First off, imagine what would happen if we deployed pushes but a substantial number of them failed after passing through the push broker? Even though this wouldn’t be Flybits’ fault (not to mention that it’s an extremely unlikely scenario), it wouldn’t look good on us. So, that was a very real business risk.

This risk is an easy fix, though. We could simply provide marketers with an in-depth breakdown of where pushes failed and why. That wouldn’t help them fix the issue without having to contact their development team or Flybits. This was a useability risk.

Surfacing the right data

Once we’d settled on the right approach, it was time to brainstorm. The objective? To determine the optimal way of communicating push notification data to the user via our analytics dashboard.

So, we took to the drawing board and sketched out four different ideas to help us tackle the problem.

Idea #1:

First, we split data by device platform, and added columns for “Total Delivered” and “Bounces”.

Push analytics idea 1 - Table

Idea #2:

In this iteration, we changed the “Sends” column label to “Successfully delivered to push brokers” and provided a definition for the label in tooltip that would be activated whenever the user hovered over the table header.

Push analytics idea 2 - Table

Idea #3:

We realized that “Unique Sends” and “Unique Opens” didn’t make much sense as column labels, since a user might have both an iOS and Android device, so we changed them to “Total Sends” and “Total Opens”.

Push analytics idea 3 - Table

Idea #4:

We wanted to keep “unique” metrics, as they refer to the actual number of end users, so we decided to eliminate platform differentiation.

We also wanted to provide more context around push notification errors, without overwhelming the user.

That’s why we settled on an expandandable table. It gives users the option to investigate push failures on their own terms.

Push analytics idea 4 - Table

We decided to concept test our final iteration because it captured all the necessary data our user would need to evaluate push notification performance.

Getting market feedback

We tested with five users. Why five? you might be asking yourself.

Well, because after five, you end up observing the same findings over and over again (more on that here).

The results were clear.

Four out of five users found the metrics in the push notifications table to be very useful in determining push performance. The outlier noted that they could find that data in other places on the analytics dashboard.

Very useful to see how many push notifications you’re sending, and the open rates. Seeing send errors is also a nice touch. It gives you the opportunity to prevent some of the failed deliveries.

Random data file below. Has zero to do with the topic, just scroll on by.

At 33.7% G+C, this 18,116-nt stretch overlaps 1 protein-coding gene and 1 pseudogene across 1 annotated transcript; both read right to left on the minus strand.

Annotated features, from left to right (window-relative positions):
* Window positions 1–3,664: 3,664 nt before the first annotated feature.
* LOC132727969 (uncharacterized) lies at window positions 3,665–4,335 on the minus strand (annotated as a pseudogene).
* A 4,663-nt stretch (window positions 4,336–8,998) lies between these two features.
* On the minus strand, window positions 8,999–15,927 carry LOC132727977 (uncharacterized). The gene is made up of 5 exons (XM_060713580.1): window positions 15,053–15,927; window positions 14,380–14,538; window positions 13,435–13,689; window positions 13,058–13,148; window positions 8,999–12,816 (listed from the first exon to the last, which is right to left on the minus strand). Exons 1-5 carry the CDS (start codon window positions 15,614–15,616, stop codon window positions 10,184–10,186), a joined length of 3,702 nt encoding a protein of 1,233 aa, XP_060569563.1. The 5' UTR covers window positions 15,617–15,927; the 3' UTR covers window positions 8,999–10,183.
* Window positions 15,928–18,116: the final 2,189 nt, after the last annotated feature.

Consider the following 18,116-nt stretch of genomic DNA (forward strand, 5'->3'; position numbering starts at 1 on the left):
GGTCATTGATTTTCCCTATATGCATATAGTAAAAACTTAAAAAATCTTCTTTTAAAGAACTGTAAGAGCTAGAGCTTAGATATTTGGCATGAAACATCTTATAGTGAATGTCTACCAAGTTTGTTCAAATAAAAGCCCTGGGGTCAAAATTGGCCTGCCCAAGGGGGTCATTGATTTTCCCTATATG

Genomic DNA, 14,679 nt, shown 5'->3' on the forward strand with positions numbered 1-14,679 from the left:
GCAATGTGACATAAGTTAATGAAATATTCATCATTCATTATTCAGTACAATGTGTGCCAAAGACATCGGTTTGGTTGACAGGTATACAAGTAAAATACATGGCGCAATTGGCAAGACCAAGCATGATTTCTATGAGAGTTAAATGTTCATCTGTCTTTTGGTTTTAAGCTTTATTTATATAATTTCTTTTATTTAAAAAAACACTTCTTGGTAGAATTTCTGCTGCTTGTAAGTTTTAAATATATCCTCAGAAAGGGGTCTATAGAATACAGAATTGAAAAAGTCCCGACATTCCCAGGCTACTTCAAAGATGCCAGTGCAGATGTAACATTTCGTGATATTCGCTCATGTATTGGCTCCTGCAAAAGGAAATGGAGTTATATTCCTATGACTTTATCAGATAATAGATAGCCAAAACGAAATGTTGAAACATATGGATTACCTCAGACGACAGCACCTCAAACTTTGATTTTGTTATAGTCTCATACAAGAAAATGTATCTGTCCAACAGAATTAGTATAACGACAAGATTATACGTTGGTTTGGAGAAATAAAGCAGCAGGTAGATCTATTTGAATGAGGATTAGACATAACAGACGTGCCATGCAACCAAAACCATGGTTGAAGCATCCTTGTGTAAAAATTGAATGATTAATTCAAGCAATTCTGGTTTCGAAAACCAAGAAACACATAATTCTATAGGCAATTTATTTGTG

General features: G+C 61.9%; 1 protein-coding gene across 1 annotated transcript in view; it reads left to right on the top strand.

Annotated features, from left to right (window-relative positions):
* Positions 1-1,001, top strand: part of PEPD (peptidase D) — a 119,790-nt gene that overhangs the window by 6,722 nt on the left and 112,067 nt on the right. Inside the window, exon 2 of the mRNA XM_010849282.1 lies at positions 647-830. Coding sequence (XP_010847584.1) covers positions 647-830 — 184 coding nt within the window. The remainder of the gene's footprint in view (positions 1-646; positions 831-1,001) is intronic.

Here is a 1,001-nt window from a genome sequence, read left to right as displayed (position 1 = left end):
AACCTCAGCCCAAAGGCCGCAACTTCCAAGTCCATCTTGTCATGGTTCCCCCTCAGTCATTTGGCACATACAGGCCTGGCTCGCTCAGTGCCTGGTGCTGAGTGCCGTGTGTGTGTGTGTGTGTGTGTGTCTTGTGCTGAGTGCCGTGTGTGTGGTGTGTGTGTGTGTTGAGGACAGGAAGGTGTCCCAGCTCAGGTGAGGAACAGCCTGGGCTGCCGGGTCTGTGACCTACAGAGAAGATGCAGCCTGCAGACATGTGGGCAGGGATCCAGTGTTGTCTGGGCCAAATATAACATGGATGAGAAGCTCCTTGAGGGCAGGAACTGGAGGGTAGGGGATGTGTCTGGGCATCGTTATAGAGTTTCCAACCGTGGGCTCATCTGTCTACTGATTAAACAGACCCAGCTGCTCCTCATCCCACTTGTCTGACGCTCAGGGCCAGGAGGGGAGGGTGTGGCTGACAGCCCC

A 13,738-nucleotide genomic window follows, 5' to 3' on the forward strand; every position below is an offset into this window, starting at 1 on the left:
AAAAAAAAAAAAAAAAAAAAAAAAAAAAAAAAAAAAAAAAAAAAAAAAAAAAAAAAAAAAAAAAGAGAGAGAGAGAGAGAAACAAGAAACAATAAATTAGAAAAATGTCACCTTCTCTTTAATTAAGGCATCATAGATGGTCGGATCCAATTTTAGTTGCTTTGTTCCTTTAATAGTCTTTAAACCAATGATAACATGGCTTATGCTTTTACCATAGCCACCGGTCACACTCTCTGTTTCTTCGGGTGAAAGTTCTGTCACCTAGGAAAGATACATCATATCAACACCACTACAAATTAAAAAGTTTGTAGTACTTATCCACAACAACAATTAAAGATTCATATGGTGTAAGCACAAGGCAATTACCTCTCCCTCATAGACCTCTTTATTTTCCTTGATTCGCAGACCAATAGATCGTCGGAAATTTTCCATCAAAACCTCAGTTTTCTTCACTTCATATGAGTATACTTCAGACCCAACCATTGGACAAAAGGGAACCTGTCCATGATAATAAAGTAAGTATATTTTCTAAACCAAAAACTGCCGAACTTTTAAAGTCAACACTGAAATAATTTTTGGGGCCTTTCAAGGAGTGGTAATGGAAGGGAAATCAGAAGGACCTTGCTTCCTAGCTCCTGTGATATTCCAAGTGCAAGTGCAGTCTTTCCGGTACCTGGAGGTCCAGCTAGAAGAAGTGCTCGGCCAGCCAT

Three out of five users indicated that they would’ve liked to have seen push data split across iOS and Android.

I would like to see push metrics broken down by iOS and Android. We run multiple apps, we decide which ones we’re going to spend time on and that’s budget money. It’d be good to know where most of our users are, and what’s working where.

While the majority of users didn’t understand the data listed in the expandable errors table, they unanimously agreed that it was critical information to have, should they need support from their development teams.

I’d like to have more context into delivery failures. It’s really important to be able to understand exactly what the errors were for the development team to be able to fix them.

All users agreed that knowing why push deliveries failed would influence how they planned future campaigns.

When you understand how many push errors you had and why, you can determine whether the campaign failed or whether there were technical errors.

The big learning we picked up was simple. The more information we can provide marketing users with, the better—keeping in mind, of course, that there needs to be an information hierarchy, like the expandable errors table, to make sure they aren’t overwhelmed.

Where we landed...


Push analytics performance - Table

As you can see, we’ve incorporated user feedback by providing data for iOS and Android, so that when marketers deploy push notifications, they can see where they performed best.

To be clear, this isn’t the final design.

Today, we’ve looked at how product designers research, test, and implement new designs. Next time, we’ll look at how data visualization figures into the equation by unveiling our final design for the push analytics feature.

Until then!